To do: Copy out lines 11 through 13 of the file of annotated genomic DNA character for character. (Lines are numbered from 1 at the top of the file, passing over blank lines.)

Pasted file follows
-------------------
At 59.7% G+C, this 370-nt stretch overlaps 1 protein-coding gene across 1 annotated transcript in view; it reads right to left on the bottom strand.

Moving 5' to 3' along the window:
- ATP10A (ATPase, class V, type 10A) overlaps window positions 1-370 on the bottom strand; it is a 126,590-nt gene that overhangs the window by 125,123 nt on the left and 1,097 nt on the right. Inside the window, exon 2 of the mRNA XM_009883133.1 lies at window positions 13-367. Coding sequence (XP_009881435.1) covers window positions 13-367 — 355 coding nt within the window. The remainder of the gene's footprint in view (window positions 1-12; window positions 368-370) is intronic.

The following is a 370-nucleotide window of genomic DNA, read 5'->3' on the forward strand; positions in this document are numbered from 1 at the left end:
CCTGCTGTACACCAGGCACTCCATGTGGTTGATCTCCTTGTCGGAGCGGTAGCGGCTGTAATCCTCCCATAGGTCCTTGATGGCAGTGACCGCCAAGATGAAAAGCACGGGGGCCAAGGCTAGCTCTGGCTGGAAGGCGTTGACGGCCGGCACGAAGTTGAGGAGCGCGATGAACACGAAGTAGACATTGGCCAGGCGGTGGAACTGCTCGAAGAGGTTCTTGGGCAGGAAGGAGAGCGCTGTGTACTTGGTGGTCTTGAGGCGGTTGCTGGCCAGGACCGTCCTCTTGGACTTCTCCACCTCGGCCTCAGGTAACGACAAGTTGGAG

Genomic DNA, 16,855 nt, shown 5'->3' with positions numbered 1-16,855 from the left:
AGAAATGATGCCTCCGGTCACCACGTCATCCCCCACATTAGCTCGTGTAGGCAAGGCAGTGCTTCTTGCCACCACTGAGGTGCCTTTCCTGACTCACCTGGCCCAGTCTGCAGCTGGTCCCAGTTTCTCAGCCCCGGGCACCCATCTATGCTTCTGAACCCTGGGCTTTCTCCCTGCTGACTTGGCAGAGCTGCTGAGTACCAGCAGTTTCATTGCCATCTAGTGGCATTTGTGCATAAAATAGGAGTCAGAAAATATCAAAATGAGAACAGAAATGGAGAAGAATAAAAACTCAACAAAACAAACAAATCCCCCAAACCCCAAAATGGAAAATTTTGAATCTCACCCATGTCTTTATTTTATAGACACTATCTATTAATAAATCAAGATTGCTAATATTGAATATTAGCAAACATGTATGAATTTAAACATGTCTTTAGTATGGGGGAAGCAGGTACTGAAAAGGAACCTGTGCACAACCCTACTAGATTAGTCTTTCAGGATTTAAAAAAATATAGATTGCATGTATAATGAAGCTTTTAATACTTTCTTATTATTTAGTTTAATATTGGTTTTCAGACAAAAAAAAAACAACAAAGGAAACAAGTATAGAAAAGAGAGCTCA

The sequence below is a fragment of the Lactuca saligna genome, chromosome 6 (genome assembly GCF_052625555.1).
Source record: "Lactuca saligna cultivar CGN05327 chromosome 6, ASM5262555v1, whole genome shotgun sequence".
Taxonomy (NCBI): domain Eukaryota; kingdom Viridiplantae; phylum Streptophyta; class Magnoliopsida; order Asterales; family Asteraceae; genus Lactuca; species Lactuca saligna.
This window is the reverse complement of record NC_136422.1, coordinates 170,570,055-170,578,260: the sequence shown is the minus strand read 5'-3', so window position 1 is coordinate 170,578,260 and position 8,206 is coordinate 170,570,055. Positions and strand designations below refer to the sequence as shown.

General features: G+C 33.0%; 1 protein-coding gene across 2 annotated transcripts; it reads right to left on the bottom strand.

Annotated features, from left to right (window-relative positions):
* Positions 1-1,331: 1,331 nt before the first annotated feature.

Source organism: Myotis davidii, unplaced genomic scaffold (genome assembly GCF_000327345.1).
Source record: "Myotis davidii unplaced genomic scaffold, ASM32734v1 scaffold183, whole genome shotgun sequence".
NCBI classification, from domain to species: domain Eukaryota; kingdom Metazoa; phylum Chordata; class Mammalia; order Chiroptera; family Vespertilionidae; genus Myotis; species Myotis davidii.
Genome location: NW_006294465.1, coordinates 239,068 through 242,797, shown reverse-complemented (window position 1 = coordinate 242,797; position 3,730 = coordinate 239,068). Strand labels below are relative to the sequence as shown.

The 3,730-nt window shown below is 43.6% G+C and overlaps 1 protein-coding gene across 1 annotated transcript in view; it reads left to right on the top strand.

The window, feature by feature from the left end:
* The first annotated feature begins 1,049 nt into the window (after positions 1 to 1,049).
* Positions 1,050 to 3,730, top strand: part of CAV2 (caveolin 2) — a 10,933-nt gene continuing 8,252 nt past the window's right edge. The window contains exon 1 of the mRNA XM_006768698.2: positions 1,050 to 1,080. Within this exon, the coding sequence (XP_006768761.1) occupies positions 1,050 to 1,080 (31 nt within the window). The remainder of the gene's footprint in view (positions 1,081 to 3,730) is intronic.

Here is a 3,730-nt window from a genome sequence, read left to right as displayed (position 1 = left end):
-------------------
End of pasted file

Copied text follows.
This window is the reverse complement of record NC_136422.1, coordinates 170,570,055-170,578,260: the sequence shown is the minus strand read 5'-3', so window position 1 is coordinate 170,578,260 and position 8,206 is coordinate 170,570,055. Positions and strand designations below refer to the sequence as shown.

General features: G+C 33.0%; 1 protein-coding gene across 2 annotated transcripts; it reads right to left on the bottom strand.

Annotated features, from left to right (window-relative positions):